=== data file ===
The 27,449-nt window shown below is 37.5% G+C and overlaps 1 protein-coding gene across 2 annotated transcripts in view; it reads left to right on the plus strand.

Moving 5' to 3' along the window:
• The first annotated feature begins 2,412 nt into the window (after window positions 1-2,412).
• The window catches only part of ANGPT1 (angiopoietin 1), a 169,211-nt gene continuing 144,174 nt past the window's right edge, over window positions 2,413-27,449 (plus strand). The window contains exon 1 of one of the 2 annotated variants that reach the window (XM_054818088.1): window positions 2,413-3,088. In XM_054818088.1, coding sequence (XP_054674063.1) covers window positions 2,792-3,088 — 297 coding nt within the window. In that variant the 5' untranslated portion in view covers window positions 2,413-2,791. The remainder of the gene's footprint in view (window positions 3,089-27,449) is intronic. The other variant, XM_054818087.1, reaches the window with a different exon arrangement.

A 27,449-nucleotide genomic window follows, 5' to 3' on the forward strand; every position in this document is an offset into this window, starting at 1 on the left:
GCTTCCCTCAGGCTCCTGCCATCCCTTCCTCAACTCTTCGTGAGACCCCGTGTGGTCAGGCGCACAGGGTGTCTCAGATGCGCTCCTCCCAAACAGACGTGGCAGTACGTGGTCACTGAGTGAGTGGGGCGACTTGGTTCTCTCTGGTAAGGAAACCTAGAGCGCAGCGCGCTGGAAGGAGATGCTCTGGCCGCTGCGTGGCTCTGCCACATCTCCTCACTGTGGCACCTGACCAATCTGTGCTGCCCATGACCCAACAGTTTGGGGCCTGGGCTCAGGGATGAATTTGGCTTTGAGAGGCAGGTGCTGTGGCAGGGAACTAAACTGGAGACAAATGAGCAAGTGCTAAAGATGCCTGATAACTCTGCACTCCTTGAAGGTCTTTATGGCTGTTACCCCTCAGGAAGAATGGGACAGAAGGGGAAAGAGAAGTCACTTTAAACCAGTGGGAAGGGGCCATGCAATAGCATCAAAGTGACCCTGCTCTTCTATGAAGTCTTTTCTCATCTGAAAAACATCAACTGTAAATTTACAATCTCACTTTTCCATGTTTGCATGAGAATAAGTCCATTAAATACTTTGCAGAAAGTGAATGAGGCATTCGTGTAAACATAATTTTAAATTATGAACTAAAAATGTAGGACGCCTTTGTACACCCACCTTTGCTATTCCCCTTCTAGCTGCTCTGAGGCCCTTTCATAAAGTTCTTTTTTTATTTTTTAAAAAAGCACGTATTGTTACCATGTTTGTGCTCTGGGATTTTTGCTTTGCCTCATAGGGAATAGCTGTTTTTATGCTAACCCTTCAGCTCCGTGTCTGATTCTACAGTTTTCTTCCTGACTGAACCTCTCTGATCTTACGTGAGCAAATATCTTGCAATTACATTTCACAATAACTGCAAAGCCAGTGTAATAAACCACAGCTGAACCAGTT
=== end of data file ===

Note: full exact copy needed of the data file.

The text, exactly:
The 27,449-nt window shown below is 37.5% G+C and overlaps 1 protein-coding gene across 2 annotated transcripts in view; it reads left to right on the plus strand.

Moving 5' to 3' along the window:
• The first annotated feature begins 2,412 nt into the window (after window positions 1-2,412).
• The window catches only part of ANGPT1 (angiopoietin 1), a 169,211-nt gene continuing 144,174 nt past the window's right edge, over window positions 2,413-27,449 (plus strand). The window contains exon 1 of one of the 2 annotated variants that reach the window (XM_054818088.1): window positions 2,413-3,088. In XM_054818088.1, coding sequence (XP_054674063.1) covers window positions 2,792-3,088 — 297 coding nt within the window. In that variant the 5' untranslated portion in view covers window positions 2,413-2,791. The remainder of the gene's footprint in view (window positions 3,089-27,449) is intronic. The other variant, XM_054818087.1, reaches the window with a different exon arrangement.

A 27,449-nucleotide genomic window follows, 5' to 3' on the forward strand; every position in this document is an offset into this window, starting at 1 on the left:
GCTTCCCTCAGGCTCCTGCCATCCCTTCCTCAACTCTTCGTGAGACCCCGTGTGGTCAGGCGCACAGGGTGTCTCAGATGCGCTCCTCCCAAACAGACGTGGCAGTACGTGGTCACTGAGTGAGTGGGGCGACTTGGTTCTCTCTGGTAAGGAAACCTAGAGCGCAGCGCGCTGGAAGGAGATGCTCTGGCCGCTGCGTGGCTCTGCCACATCTCCTCACTGTGGCACCTGACCAATCTGTGCTGCCCATGACCCAACAGTTTGGGGCCTGGGCTCAGGGATGAATTTGGCTTTGAGAGGCAGGTGCTGTGGCAGGGAACTAAACTGGAGACAAATGAGCAAGTGCTAAAGATGCCTGATAACTCTGCACTCCTTGAAGGTCTTTATGGCTGTTACCCCTCAGGAAGAATGGGACAGAAGGGGAAAGAGAAGTCACTTTAAACCAGTGGGAAGGGGCCATGCAATAGCATCAAAGTGACCCTGCTCTTCTATGAAGTCTTTTCTCATCTGAAAAACATCAACTGTAAATTTACAATCTCACTTTTCCATGTTTGCATGAGAATAAGTCCATTAAATACTTTGCAGAAAGTGAATGAGGCATTCGTGTAAACATAATTTTAAATTATGAACTAAAAATGTAGGACGCCTTTGTACACCCACCTTTGCTATTCCCCTTCTAGCTGCTCTGAGGCCCTTTCATAAAGTTCTTTTTTTATTTTTTAAAAAAGCACGTATTGTTACCATGTTTGTGCTCTGGGATTTTTGCTTTGCCTCATAGGGAATAGCTGTTTTTATGCTAACCCTTCAGCTCCGTGTCTGATTCTACAGTTTTCTTCCTGACTGAACCTCTCTGATCTTACGTGAGCAAATATCTTGCAATTACATTTCACAATAACTGCAAAGCCAGTGTAATAAACCACAGCTGAACCAGTT